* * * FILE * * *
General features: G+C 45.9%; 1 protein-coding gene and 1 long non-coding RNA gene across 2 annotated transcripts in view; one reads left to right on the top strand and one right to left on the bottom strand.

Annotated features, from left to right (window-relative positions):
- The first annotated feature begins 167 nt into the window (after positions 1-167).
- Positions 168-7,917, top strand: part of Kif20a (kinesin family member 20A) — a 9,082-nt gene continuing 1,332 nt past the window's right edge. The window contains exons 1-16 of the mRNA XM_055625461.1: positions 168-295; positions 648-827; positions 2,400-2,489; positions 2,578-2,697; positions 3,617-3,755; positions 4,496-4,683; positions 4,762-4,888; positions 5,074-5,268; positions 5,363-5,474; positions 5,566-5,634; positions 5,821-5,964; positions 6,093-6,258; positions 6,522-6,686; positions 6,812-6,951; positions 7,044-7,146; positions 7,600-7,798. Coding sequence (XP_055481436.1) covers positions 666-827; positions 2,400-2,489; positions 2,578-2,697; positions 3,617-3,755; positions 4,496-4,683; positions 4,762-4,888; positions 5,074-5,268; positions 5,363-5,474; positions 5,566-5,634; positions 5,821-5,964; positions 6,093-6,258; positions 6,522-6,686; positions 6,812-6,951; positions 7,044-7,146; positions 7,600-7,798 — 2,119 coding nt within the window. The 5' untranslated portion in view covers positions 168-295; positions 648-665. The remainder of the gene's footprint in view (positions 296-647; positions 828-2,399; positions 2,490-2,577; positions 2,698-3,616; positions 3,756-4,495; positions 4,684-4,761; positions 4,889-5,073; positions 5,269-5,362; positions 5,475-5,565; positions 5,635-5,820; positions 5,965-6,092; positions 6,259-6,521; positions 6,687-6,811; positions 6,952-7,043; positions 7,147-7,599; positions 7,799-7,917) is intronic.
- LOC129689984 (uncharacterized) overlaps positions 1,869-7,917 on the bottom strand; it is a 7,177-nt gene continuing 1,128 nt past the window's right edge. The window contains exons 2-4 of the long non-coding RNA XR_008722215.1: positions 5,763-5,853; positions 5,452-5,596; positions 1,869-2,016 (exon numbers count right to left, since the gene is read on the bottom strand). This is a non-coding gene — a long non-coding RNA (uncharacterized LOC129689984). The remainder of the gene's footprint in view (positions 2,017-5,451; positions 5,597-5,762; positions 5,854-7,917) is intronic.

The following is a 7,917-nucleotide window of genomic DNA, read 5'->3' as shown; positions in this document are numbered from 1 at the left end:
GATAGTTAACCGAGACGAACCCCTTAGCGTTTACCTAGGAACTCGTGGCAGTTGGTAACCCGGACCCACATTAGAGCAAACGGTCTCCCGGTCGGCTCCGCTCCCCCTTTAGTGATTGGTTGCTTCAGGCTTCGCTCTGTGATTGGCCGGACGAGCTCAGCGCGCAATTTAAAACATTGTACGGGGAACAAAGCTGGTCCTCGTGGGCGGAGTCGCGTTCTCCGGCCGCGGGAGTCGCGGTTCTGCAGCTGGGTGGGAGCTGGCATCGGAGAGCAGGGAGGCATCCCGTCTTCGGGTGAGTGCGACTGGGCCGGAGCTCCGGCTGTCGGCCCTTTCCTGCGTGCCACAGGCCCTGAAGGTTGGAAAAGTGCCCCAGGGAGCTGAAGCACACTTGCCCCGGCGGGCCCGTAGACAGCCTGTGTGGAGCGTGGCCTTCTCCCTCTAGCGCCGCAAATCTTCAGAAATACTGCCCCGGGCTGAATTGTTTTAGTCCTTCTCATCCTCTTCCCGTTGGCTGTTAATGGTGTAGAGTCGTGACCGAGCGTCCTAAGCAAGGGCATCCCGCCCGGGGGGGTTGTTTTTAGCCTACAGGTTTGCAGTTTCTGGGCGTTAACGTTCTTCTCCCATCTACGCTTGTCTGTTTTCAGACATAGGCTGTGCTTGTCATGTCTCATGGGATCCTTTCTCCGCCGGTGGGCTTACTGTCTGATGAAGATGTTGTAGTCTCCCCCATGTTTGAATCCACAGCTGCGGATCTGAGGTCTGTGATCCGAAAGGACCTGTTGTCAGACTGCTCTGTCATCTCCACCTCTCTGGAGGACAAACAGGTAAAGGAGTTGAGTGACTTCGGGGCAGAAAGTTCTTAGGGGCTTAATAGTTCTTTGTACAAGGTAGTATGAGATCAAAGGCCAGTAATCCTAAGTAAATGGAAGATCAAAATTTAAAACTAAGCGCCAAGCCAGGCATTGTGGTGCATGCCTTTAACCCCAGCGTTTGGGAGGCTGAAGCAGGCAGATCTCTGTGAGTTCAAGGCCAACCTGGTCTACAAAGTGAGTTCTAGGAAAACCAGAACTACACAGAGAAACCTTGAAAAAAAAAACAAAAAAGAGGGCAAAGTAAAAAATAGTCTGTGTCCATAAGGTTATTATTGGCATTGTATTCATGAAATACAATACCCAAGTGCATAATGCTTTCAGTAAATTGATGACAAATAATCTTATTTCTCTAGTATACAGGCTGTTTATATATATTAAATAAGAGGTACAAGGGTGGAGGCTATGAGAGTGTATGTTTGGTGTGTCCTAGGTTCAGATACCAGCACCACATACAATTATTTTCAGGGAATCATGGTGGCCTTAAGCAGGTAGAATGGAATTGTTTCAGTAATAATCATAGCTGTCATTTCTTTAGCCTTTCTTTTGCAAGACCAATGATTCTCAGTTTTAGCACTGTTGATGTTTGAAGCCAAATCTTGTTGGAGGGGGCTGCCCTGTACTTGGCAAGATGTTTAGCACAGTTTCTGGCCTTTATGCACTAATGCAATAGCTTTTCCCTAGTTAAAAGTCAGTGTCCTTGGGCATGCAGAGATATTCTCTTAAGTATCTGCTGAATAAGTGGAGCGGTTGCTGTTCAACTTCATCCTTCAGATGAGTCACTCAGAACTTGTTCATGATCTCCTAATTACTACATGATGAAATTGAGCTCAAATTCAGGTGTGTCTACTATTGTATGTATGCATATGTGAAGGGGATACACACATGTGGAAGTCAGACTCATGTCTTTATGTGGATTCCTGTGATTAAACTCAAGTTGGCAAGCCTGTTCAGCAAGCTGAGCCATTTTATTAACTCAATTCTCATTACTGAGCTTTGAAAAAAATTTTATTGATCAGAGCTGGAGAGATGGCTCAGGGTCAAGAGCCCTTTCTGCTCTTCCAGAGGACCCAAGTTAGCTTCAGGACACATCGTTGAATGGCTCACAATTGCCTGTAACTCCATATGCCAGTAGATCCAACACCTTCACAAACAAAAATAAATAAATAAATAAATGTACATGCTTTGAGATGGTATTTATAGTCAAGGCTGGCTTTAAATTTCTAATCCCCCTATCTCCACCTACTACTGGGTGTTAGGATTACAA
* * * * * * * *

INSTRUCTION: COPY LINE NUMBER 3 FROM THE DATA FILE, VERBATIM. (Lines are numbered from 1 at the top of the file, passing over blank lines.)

- The first annotated feature begins 167 nt into the window (after positions 1-167).